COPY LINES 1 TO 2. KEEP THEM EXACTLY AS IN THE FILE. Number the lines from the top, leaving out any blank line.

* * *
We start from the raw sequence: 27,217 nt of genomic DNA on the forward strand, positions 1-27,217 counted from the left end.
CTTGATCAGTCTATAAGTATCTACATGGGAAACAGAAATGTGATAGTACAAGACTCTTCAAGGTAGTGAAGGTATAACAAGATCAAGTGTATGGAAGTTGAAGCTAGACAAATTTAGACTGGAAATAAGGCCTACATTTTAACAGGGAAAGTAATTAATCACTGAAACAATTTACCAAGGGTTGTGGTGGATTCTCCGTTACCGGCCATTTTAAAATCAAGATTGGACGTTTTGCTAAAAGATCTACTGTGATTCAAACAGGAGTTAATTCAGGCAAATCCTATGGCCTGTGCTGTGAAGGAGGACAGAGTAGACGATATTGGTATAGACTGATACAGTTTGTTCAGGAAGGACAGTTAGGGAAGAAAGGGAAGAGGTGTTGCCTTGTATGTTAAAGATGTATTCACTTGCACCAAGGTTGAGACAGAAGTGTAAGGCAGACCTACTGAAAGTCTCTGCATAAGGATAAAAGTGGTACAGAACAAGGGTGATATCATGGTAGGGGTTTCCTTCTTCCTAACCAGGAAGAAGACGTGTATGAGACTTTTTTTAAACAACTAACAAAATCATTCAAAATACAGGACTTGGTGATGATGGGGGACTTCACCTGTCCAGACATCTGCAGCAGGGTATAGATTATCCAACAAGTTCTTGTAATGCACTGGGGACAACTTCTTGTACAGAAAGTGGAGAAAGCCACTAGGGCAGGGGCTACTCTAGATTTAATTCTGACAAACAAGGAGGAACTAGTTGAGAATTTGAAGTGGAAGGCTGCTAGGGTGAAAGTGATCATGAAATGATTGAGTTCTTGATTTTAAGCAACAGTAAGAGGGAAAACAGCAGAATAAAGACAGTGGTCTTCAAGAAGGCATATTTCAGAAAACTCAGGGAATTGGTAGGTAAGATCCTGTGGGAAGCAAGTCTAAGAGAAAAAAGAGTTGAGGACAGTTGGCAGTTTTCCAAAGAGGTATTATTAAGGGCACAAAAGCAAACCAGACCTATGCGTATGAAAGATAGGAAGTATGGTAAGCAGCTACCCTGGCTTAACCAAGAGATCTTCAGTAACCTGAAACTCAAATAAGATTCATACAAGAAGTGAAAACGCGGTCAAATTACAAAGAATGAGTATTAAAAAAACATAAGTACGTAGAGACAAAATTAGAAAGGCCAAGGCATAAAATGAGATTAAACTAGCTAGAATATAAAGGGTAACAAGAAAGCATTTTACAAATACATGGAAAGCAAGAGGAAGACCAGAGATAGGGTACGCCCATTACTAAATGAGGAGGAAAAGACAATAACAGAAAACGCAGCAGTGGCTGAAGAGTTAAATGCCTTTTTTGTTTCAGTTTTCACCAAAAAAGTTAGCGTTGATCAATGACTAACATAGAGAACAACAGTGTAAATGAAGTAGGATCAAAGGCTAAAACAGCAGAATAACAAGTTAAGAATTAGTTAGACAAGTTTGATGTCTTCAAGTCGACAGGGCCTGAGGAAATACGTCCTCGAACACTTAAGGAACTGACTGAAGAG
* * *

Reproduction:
We start from the raw sequence: 27,217 nt of genomic DNA on the forward strand, positions 1-27,217 counted from the left end.
CTTGATCAGTCTATAAGTATCTACATGGGAAACAGAAATGTGATAGTACAAGACTCTTCAAGGTAGTGAAGGTATAACAAGATCAAGTGTATGGAAGTTGAAGCTAGACAAATTTAGACTGGAAATAAGGCCTACATTTTAACAGGGAAAGTAATTAATCACTGAAACAATTTACCAAGGGTTGTGGTGGATTCTCCGTTACCGGCCATTTTAAAATCAAGATTGGACGTTTTGCTAAAAGATCTACTGTGATTCAAACAGGAGTTAATTCAGGCAAATCCTATGGCCTGTGCTGTGAAGGAGGACAGAGTAGACGATATTGGTATAGACTGATACAGTTTGTTCAGGAAGGACAGTTAGGGAAGAAAGGGAAGAGGTGTTGCCTTGTATGTTAAAGATGTATTCACTTGCACCAAGGTTGAGACAGAAGTGTAAGGCAGACCTACTGAAAGTCTCTGCATAAGGATAAAAGTGGTACAGAACAAGGGTGATATCATGGTAGGGGTTTCCTTCTTCCTAACCAGGAAGAAGACGTGTATGAGACTTTTTTTAAACAACTAACAAAATCATTCAAAATACAGGACTTGGTGATGATGGGGGACTTCACCTGTCCAGACATCTGCAGCAGGGTATAGATTATCCAACAAGTTCTTGTAATGCACTGGGGACAACTTCTTGTACAGAAAGTGGAGAAAGCCACTAGGGCAGGGGCTACTCTAGATTTAATTCTGACAAACAAGGAGGAACTAGTTGAGAATTTGAAGTGGAAGGCTGCTAGGGTGAAAGTGATCATGAAATGATTGAGTTCTTGATTTTAAGCAACAGTAAGAGGGAAAACAGCAGAATAAAGACAGTGGTCTTCAAGAAGGCATATTTCAGAAAACTCAGGGAATTGGTAGGTAAGATCCTGTGGGAAGCAAGTCTAAGAGAAAAAAGAGTTGAGGACAGTTGGCAGTTTTCCAAAGAGGTATTATTAAGGGCACAAAAGCAAACCAGACCTATGCGTATGAAAGATAGGAAGTATGGTAAGCAGCTACCCTGGCTTAACCAAGAGATCTTCAGTAACCTGAAACTCAAATAAGATTCATACAAGAAGTGAAAACGCGGTCAAATTACAAAGAATGAGTATTAAAAAAACATAAGTACGTAGAGACAAAATTAGAAAGGCCAAGGCATAAAATGAGATTAAACTAGCTAGAATATAAAGGGTAACAAGAAAGCATTTTACAAATACATGGAAAGCAAGAGGAAGACCAGAGATAGGGTACGCCCATTACTAAATGAGGAGGAAAAGACAATAACAGAAAACGCAGCAGTGGCTGAAGAGTTAAATGCCTTTTTTGTTTCAGTTTTCACCAAAAAAGTTAGCGTTGATCAATGACTAACATAGAGAACAACAGTGTAAATGAAGTAGGATCAAAGGCTAAAACAGCAGAATAACAAGTTAAGAATTAGTTAGACAAGTTTGATGTCTTCAAGTCGACAGGGCCTGAGGAAATACGTCCTCGAACACTTAAGGAACTGACTGAAGAG